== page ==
Commentary on the Weekly Torah Portion from Rabbi Jonathan’s Recent Book

 

 

וַיֵּֽנִקֵהוּ דְבַשׁ מִסֶּלַע וְשֶׁמֶן מֵֽחַלְמִישׁ צֽוּר:

Va’yeinikeihu d’vash misela, v’shemen mei’khalmish tzur.

God suckled them with honey from the rock, with rich oil from the flinty crag (Deuteronomy 32:13).

Ha’azinu (“Give ear” or “Listen”) is one of two poems attributed to Moses. In Exodus 15, he leads the Children of Israel in שִׁירַת הַיֶּם Shirat Ha’yam, the “Song of the Sea,” after they have crossed the Sea of Reeds to safety. Now, at the very end of the journey, Moses imparts this epic poem.

The Hebrew of Ha’azinu is exalted, the language wonderfully rich. We are reminded that the Torah is a great literary creation. Ancient Hebrew poetry did not utilize rhyme, but is rich in assonance, rhythm, meter and repetition. It’s beautiful. The poem opens:

Give ear, O heavens, let me speak

Let the earth hear the words I utter!

May my discourse come down as the rain,

My speech distill as the dew,

Like showers on young growth,

Like droplets on the grass.

Moses then paints verbal pictures of the long relationship of YHVH with the Children of Israel. Moses likens God to a father who watches over Israel, the apple of his eye. But God is equally likened to a nursing mother, and to an eagle hovering over her nestlings and bearing them gently on her pinions. God finds Israel as a foundling in the howling wilderness, and rescues her and raises her, but Israel becomes a spoiled child, grown fat and rebellious. In another section, God is likened to an avenging warrior with a flashing sword, routing Israel’s enemies.

This plethora of metaphors makes clear that the Torah does not have a singular or literal description of YHVH, the Source of Life. How could that which is infinite be captured in a single image? I’m certain that one of the reasons that the Second Commandment forbids making an image of God is the fundamental truth that God transcends form and cannot be contained in any fixed image or phrase. The Torah abounds in descriptive names and adjectives for YHVH, and that poetic approach to speaking about God continues in Judaism to this day. A literal and reductive approach to Torah will always miss the point; one cannot speak about God in literal terms, and our ancestors understood this. They instead offered abounding metaphors.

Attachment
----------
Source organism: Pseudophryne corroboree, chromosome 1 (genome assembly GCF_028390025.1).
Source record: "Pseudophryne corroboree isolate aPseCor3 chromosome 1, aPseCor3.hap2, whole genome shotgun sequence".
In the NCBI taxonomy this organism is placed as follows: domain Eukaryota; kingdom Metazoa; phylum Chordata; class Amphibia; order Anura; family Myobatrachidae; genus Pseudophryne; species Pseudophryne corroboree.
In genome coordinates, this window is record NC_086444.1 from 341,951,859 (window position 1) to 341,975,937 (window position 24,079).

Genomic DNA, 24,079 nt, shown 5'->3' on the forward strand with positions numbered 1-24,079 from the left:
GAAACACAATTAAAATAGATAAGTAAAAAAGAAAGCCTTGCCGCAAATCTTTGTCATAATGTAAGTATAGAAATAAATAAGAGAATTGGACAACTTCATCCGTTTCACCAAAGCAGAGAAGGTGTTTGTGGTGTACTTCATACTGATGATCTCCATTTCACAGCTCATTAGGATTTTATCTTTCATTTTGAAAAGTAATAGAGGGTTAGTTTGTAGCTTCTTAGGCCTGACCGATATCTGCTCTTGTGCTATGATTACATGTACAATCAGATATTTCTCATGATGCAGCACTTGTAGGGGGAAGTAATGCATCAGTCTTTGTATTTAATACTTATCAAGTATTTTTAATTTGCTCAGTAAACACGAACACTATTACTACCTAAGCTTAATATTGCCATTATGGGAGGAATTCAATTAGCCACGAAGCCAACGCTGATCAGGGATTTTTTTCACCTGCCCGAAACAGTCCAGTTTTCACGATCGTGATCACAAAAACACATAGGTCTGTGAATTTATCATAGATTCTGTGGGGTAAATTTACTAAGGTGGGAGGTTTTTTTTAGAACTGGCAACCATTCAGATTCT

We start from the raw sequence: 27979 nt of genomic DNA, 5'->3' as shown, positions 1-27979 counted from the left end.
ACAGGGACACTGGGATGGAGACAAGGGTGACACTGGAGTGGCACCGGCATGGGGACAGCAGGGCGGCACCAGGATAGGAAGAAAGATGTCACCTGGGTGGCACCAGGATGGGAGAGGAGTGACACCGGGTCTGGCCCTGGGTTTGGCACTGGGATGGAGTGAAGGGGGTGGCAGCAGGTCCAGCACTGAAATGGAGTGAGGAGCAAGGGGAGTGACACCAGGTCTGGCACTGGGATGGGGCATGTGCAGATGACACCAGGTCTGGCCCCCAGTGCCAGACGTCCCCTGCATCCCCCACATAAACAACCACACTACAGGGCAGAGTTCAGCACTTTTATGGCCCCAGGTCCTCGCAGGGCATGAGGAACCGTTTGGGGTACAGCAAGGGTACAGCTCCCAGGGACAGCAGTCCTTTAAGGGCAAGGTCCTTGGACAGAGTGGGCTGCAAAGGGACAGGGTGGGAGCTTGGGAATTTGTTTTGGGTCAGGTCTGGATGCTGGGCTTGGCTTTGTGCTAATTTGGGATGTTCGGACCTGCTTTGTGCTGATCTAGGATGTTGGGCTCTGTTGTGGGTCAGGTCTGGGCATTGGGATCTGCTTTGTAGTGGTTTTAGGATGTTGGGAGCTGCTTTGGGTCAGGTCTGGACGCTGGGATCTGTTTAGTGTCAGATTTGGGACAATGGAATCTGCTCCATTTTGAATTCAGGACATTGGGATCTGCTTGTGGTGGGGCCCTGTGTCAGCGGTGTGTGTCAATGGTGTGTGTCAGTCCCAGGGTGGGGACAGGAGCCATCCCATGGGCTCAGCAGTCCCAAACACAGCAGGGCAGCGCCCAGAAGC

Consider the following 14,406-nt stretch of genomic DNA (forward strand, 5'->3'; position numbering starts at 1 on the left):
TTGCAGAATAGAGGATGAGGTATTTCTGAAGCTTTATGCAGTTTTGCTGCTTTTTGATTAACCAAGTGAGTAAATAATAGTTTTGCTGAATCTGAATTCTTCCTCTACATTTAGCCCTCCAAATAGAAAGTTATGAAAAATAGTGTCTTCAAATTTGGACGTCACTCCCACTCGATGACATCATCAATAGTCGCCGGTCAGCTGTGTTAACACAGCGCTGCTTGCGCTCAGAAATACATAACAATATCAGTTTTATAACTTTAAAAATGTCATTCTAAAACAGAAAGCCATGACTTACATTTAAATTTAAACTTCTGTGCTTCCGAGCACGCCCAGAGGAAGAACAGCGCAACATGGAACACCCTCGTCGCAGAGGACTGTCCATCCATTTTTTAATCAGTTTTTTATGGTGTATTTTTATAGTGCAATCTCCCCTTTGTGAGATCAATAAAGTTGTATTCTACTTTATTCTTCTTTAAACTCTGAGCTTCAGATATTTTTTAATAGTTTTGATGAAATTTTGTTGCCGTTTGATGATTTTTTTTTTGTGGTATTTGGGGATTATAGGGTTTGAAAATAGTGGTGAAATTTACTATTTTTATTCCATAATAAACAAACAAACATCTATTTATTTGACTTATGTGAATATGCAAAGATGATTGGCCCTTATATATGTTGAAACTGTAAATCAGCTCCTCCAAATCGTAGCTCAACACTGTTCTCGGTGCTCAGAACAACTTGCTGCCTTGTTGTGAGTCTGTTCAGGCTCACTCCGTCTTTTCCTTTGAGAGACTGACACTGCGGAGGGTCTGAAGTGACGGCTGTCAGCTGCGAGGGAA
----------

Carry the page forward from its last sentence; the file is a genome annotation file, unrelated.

This abundance of imagery frees us to choose the metaphors that resonate for us at any given moment of our lives. If we feel abandoned in a howling wilderness, perhaps we can imagine God as mother, grabbing us up and clutching us to her breast. If we are overcome by awe, perhaps God can be a Sovereign of the Heavenly Hosts, presiding in majesty over the cosmos. If we are facing a struggle, perhaps God can be the warrior, striding ahead of us and clearing the path. But God is not limited to anthropomorphism. Sometimes, God is a quality in the natural world: In some places in the Torah, we find God described as the Breath of All Life; in others, God is the Source of Living Waters. God is also named by abstract qualities:הַרֲחָמָן  Ha’rakhaman — the Compassionate: even שַׁלוֹם Shalom — Peace. And all these names — infinite metaphors, in fact — are subsumed within God’s ineffable name YHVH, a name we do not pronounce and which contains all multitudes. Perhaps awed silence is our most certain recourse for naming the unnamable. Yet language is also sublime, and so out of the silence, we offer God names.

In Ha’azinu, one metaphor appears eight times, far more than any other: God as צוּר Tzur, Rock. I find this metaphor compelling: God as our Rock, צוּר יִשְׂרָאֵל Tzur Yisrael, “The Rock of Israel”; our foundation, solid and everlasting; our source of stability and support; a place to stand firm; an elevated place; a fortress; a refuge. As I let my imagination play over this metaphor, as I see myself stand on that rock, I feel more grounded, balanced and powerful.

Ha’azinu soars, moving into the transcendent. God is not merely a solid, unmoving rock. God is a rock that also flows with sustenance: “God suckled them with honey from the rock, with rich oil from the flinty crag” (Deuteronomy 32:13).

How rich, indeed! Imagine a rock that also produces nourishment. Honey and oil! YHVH, the Source of Life, is both stability and flow, security and sustenance. A nursing mother, maybe Mother Earth herself: A rock that sustains us!

God as the sustaining rock in the wilderness is a frequent metaphor in the Tanach (Hebrew Bible). Repeatedly, we hear the famous story of God instructing Moses to draw water from the rock so that the parched people can drink (e.g., Exodus 17:6, Deuteronomy 8:15, Isaiah 48:21, Psalm 78:20, Psalm 105:41). Psalm 114, from the Hallel psalm cycle, concludes that YHVH is the one “who turns the rock into a pool of water, the flint into a bubbling spring!”

YHVH is the power in the universe — and also inside us — that can take a problem and find an unexpected solution. YHVH can take an apparently immovable object and find an opening through which to pass. YHVH can take a hardened heart and crack it open, so that tears and life pour forth. The world, and each of us, is filled with unseen life and possibility. This hidden potential can be made manifest by the skillful application of love and vision, patience, trust and faith. Even a rock can turn into a bubbling spring! Or, as Dr. King liked to say, God is the power in the universe that can make a way out of no way. I might add: God is the power inherent in every human being that can let the sweet honey of life flow through even the most armored heart.

I might also add: May your encounters with Torah flow with sweet nourishment for your soul. May you be suckled with honey from the rock, with rich oil from the flinty crag. May my discourse come down as the rain, and my speech distill as dew: may holy metaphors animate your inner life.